Riedel’s ignorance of what happened after the Red Army’s withdrawal is almost breathtaking, but such a misrepresentation of reality is politically requisite if anyone is to believe the new-but-doomed Afghan policy approved by Obama has a chance to succeed. One might have hoped that Riedel — who worked on Iraq in the years he is writing about — would have consulted one or more of his Afghan-experienced former colleagues for some factual background before taking up his pen. But then again, the facts would get in the way of justifying more U.S. intervention in Afghanistan.
Riedel argues that a viable post-Soviet Afghan government failed because the “mujahideen were badly divided,” Western governments lost interest, and Washington did not seek Saudi and Pakistani involvement. This is palpable nonsense. The mujahideen were, are, and always will be “badly divided,” but they still beat the Soviet superpower — as they are on the verge of beating the American superpower — and there is no doubt they eventually would have worked out governing arrangements compatible with Afghan history and society. The West tends to forget that the Afghans have been running their country for 2,000 years and have a bit more experience than we do in managing their tribal and ethnically diverse society.
From the perspective of Washington and its allies, the real post-Soviet trouble was that whatever regime the mujahideen built would not be the one we wanted; namely, one that included none of the Afghans who actually fought and bled to drive out the Soviets. Sadly, therefore, the U.S. government, many of its European allies (especially the UK, France, and Germany), and various UN organizations intervened fully and dictatorially in post-Soviet Afghan politics, thereby preventing any sort of genuine Afghan attempt at self-determination. And as they are today, the Saudis and Pakistanis were also fully involved in telling the Afghans what to do, and, just as today, their recommendations ran exactly counter to U.S. interests.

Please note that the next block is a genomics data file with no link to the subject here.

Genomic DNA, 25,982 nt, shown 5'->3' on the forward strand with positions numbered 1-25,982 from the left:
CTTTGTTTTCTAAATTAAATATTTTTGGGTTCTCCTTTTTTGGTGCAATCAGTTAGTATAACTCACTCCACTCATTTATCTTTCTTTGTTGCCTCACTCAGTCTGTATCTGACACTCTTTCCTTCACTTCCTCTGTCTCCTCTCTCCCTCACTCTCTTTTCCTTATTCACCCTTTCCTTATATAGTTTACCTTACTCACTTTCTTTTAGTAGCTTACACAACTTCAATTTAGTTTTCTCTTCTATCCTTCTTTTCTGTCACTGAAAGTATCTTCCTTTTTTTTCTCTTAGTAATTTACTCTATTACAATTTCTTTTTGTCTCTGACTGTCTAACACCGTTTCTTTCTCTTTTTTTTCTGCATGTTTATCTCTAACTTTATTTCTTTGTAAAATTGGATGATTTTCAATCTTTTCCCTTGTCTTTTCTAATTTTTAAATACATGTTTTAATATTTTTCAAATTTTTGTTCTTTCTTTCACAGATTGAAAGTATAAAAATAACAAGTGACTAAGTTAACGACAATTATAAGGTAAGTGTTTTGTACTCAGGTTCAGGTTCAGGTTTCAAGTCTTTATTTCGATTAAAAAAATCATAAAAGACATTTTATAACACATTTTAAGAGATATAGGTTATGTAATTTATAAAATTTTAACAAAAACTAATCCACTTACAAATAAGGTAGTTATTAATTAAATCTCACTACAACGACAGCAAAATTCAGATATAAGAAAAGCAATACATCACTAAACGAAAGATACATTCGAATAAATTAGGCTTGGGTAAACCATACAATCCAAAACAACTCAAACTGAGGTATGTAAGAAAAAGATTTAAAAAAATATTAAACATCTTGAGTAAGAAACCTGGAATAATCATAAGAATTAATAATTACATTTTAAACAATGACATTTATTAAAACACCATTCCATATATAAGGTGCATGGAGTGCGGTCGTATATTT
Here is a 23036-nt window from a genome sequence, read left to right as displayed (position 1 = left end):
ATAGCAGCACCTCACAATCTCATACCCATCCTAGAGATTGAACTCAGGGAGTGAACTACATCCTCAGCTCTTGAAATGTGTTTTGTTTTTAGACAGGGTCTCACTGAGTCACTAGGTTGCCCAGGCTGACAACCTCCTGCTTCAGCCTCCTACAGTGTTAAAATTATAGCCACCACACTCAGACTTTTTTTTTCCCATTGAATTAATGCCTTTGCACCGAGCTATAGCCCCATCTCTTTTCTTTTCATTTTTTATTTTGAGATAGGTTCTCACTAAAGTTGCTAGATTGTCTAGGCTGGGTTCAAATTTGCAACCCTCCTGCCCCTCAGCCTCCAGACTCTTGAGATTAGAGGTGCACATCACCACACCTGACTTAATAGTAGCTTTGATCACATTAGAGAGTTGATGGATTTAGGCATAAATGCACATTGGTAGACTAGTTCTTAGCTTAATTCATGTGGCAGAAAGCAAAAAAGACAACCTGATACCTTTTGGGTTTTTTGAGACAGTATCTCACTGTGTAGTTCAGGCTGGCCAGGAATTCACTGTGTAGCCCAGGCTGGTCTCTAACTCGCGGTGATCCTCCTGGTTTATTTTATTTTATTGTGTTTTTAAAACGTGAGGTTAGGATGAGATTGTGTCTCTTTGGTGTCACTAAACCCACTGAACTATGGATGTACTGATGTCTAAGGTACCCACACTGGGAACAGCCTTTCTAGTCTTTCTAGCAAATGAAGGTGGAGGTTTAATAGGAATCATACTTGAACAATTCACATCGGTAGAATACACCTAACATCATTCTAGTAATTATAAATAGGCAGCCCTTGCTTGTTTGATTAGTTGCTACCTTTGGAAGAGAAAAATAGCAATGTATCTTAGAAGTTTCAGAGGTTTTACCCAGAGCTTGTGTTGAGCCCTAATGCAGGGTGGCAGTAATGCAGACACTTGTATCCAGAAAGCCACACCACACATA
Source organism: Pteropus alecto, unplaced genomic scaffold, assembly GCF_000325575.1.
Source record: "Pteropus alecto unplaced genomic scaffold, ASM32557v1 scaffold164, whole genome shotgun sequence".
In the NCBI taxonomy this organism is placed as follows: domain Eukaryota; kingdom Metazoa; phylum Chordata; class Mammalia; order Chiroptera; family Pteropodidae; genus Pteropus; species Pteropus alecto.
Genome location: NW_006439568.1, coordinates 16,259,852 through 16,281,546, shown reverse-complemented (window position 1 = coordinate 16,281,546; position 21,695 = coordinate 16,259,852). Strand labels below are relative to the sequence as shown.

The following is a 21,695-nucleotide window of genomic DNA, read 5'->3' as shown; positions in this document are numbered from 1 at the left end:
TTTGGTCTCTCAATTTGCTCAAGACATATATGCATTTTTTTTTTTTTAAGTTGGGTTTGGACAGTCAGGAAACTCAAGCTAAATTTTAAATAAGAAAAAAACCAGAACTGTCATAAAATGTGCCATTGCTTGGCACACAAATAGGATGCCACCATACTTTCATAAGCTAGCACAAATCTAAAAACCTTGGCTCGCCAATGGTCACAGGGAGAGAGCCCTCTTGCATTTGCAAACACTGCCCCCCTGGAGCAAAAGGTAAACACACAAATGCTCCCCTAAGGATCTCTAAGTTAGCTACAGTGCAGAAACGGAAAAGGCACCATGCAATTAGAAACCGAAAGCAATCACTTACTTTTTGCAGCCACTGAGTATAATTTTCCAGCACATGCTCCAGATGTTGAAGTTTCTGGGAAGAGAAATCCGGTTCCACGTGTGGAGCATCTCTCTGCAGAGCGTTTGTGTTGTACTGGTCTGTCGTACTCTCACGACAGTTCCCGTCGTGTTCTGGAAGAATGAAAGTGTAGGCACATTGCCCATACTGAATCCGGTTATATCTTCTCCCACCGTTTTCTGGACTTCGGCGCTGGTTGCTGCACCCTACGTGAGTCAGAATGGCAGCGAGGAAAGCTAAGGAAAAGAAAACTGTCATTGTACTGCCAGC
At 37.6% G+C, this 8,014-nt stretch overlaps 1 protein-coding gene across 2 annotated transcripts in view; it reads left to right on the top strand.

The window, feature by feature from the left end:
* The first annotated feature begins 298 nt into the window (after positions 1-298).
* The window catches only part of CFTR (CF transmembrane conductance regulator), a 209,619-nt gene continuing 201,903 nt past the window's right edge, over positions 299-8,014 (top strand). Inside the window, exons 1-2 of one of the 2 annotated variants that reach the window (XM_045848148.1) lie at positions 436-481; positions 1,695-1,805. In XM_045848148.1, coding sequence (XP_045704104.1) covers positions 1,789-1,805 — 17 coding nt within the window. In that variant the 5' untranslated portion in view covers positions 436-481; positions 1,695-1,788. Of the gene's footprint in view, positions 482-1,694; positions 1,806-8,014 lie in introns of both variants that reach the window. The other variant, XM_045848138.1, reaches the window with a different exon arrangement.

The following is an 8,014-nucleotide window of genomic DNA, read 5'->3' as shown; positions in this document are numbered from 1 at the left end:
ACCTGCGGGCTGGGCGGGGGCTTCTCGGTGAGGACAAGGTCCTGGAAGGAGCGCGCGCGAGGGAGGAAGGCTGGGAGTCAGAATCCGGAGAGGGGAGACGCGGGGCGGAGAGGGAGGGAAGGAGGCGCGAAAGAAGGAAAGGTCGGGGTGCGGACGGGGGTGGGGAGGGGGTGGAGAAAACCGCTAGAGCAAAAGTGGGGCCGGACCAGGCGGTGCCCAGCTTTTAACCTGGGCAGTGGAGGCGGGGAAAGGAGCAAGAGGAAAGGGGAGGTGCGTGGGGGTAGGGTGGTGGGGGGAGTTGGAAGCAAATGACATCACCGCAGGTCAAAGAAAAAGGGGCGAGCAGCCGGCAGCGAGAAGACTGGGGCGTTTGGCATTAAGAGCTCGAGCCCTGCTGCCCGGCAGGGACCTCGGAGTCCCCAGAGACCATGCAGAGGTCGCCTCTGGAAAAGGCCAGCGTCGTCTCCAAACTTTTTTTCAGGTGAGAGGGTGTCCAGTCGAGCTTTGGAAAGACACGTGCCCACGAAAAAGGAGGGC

Notwithstanding Riedel’s assertions, in the late 1980s and early 1990s U.S., Western, and UN diplomats consistently tried to dictate to the Afghans what kind of government they should have. That troika wanted to staff the new secular and centralized Kabul regime with Afghan technocrats; secular Afghans who, like Hamid Karzai, spent the war safely in India, America, or Europe; “Gucci” mujahideen who were nominally Islamic, received wartime aid, but did no fighting; and even former members of the Afghan communist regime. In other words, all were welcome to join the new Western-mandated Afghan government except those who wore beards, carried AK-47s, were devoted Islamists, and fought to expel the Soviets.